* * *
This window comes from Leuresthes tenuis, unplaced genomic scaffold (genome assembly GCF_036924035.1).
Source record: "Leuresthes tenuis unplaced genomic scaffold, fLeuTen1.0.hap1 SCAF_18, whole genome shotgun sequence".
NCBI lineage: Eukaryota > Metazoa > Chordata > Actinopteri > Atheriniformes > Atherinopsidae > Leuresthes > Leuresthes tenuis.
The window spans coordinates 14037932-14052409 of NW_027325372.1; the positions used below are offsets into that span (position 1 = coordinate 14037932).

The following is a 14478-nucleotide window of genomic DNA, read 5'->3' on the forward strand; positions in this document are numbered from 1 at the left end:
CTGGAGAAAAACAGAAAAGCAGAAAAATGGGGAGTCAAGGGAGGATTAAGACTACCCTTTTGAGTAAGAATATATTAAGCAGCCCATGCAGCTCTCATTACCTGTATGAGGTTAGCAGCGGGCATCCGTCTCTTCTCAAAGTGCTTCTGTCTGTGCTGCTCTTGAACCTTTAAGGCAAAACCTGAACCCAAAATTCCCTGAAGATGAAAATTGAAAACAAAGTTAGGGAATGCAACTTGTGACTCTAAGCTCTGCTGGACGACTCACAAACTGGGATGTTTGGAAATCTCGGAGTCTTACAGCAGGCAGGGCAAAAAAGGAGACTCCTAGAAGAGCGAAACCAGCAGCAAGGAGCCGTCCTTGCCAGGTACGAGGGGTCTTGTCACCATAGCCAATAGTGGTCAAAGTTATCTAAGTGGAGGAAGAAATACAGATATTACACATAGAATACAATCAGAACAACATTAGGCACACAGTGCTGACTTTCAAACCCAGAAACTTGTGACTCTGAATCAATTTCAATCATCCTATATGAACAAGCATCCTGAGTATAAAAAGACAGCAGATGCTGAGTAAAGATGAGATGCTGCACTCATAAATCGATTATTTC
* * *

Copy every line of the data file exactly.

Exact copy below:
This window comes from Leuresthes tenuis, unplaced genomic scaffold (genome assembly GCF_036924035.1).
Source record: "Leuresthes tenuis unplaced genomic scaffold, fLeuTen1.0.hap1 SCAF_18, whole genome shotgun sequence".
NCBI lineage: Eukaryota > Metazoa > Chordata > Actinopteri > Atheriniformes > Atherinopsidae > Leuresthes > Leuresthes tenuis.
The window spans coordinates 14037932-14052409 of NW_027325372.1; the positions used below are offsets into that span (position 1 = coordinate 14037932).

The following is a 14478-nucleotide window of genomic DNA, read 5'->3' on the forward strand; positions in this document are numbered from 1 at the left end:
CTGGAGAAAAACAGAAAAGCAGAAAAATGGGGAGTCAAGGGAGGATTAAGACTACCCTTTTGAGTAAGAATATATTAAGCAGCCCATGCAGCTCTCATTACCTGTATGAGGTTAGCAGCGGGCATCCGTCTCTTCTCAAAGTGCTTCTGTCTGTGCTGCTCTTGAACCTTTAAGGCAAAACCTGAACCCAAAATTCCCTGAAGATGAAAATTGAAAACAAAGTTAGGGAATGCAACTTGTGACTCTAAGCTCTGCTGGACGACTCACAAACTGGGATGTTTGGAAATCTCGGAGTCTTACAGCAGGCAGGGCAAAAAAGGAGACTCCTAGAAGAGCGAAACCAGCAGCAAGGAGCCGTCCTTGCCAGGTACGAGGGGTCTTGTCACCATAGCCAATAGTGGTCAAAGTTATCTAAGTGGAGGAAGAAATACAGATATTACACATAGAATACAATCAGAACAACATTAGGCACACAGTGCTGACTTTCAAACCCAGAAACTTGTGACTCTGAATCAATTTCAATCATCCTATATGAACAAGCATCCTGAGTATAAAAAGACAGCAGATGCTGAGTAAAGATGAGATGCTGCACTCATAAATCGATTATTTC